There must be some point beyond which no more oil can dissolve in the alcohol and water solution (vodka). Oils don't really dissolve in water at all, so I would guess the larger the percentage of alcohol you have, the more oil you can dissolve. Probably there are nasty, complicated equations involving molecular weight and other gnarly variables.

Last year I used more or less the same recipe and it didn't happen. This year I did use a microplane and might have steeped the zest for a bit longer. It makes sense to me that the finer zest of the microplane would allow you to extract more of the citrus oils from the peels.

Following your recipe, I probably do need to add a couple more cups of vodka. I'll have to pick up a bottle of some 100 proof this weekend and see if I can get some more of the oil to dissolve. Hate to see them go to waste!

My homemade Limoncello has proved to be quite popular with my friends, so having more to give away isn't really a problem...
---
Erik Ellestad
If the ocean was whiskey and I was a duck...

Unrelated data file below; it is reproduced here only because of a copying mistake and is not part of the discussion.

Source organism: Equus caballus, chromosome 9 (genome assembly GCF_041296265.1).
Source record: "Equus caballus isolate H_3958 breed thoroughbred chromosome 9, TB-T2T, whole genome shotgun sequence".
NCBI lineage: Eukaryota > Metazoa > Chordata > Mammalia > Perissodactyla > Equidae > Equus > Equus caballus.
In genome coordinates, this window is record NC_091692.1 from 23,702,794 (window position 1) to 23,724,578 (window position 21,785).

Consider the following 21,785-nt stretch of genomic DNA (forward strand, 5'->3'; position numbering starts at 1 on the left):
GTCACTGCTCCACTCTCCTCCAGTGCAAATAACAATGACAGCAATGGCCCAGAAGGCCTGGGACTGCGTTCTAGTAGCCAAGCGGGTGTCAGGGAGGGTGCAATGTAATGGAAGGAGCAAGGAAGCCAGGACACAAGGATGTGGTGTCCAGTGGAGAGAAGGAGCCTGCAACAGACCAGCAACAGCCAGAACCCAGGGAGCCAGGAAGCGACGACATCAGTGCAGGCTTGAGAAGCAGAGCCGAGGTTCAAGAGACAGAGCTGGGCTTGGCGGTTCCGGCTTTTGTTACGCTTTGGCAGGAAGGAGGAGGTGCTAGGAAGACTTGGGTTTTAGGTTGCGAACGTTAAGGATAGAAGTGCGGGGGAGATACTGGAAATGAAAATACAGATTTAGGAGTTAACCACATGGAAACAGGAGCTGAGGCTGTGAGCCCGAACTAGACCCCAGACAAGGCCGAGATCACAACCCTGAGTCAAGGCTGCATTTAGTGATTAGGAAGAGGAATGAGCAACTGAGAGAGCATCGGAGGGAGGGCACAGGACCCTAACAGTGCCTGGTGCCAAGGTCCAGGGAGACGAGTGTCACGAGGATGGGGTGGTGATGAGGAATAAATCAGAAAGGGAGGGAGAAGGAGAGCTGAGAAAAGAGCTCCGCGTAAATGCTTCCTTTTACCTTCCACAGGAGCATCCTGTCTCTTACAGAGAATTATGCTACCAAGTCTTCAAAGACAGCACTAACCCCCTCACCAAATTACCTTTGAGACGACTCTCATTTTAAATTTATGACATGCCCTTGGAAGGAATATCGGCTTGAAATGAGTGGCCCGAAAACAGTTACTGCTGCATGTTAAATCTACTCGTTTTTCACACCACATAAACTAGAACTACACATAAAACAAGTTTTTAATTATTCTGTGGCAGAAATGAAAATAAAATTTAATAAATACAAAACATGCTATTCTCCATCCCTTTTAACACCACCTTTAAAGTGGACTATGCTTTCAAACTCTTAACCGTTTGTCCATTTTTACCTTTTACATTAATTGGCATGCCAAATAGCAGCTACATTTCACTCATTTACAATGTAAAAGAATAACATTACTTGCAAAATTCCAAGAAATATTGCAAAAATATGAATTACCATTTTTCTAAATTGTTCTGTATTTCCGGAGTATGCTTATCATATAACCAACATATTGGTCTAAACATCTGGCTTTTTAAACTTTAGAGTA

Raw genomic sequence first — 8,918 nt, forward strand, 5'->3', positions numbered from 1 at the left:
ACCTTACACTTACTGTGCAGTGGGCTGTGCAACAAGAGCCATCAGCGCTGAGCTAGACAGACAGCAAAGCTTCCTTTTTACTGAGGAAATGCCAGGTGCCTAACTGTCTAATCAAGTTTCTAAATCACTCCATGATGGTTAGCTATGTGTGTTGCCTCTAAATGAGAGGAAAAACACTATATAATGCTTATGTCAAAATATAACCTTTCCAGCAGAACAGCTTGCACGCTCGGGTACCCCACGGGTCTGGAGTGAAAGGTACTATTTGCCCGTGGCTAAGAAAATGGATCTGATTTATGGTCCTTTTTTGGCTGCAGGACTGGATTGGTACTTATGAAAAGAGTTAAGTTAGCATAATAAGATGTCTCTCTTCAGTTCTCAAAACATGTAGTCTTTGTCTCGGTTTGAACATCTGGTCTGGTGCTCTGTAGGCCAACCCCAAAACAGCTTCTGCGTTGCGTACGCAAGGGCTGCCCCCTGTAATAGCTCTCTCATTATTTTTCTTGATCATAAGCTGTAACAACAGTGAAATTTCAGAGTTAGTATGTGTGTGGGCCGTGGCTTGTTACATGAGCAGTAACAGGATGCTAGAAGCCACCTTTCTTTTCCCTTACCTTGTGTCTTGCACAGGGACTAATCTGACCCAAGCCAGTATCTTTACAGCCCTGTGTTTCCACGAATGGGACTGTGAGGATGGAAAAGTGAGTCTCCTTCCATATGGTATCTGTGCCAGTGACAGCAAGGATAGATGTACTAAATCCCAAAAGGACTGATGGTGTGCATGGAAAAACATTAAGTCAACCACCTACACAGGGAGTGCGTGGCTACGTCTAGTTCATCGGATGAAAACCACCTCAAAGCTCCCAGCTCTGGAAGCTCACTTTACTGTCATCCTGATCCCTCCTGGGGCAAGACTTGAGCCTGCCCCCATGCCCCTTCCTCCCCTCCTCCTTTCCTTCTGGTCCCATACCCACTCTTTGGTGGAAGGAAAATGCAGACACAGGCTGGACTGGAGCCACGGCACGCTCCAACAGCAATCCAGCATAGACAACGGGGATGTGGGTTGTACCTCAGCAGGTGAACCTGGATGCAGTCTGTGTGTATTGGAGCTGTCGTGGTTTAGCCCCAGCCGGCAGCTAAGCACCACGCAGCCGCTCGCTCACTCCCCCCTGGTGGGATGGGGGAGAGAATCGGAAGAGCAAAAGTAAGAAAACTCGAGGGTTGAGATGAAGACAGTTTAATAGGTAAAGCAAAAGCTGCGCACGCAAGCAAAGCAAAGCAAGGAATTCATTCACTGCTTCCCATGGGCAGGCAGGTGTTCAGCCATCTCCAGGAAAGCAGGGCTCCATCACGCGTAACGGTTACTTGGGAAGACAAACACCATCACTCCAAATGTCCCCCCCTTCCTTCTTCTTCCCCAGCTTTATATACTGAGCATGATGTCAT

Bernal Heights, SF, CA

#190 KatieLoeb

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Posted 03 March 2006 - 03:38 PM

My homemade Limoncello has proved to be quite popular with my friends, so having more to give away isn't really a problem...


This seems to be universally true. :smile:

Katie M. Loeb
Booze Muse, Spiritual Advisor

Author: Shake, Stir, Pour:Fresh Homegrown Cocktails

Cheers!
Bartendrix,Intoxicologist, Beverage Consultant, Philadelphia, PA
Captain Liberty of the Good Varietals, Aphrodite of Alcohol


#191 lancastermike

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Posted 03 March 2006 - 05:28 PM

My homemade Limoncello has proved to be quite popular with my friends, so having more to give away isn't really a problem...


This seems to be universally true. :smile:

View Post


I forgot to post this. In lancaster there is a new bakery run by an Italian family who moved from Long Island. The daughters own and run it. Their father bakes bread for them. At Christmas I too them a bottle of Limoncello from the famous Loeb receipe. You'd have thought I gave them a million dollars. Dad, in particular, was thrilled. Everytime I go in and he sees me he comes out and talks to me and tells me how wonderful it was. It does make a great gift

#192 KatieLoeb

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Posted 03 March 2006 - 05:49 PM

My homemade Limoncello has proved to be quite popular with my friends, so having more to give away isn't really a problem...


This seems to be universally true. :smile:

View Post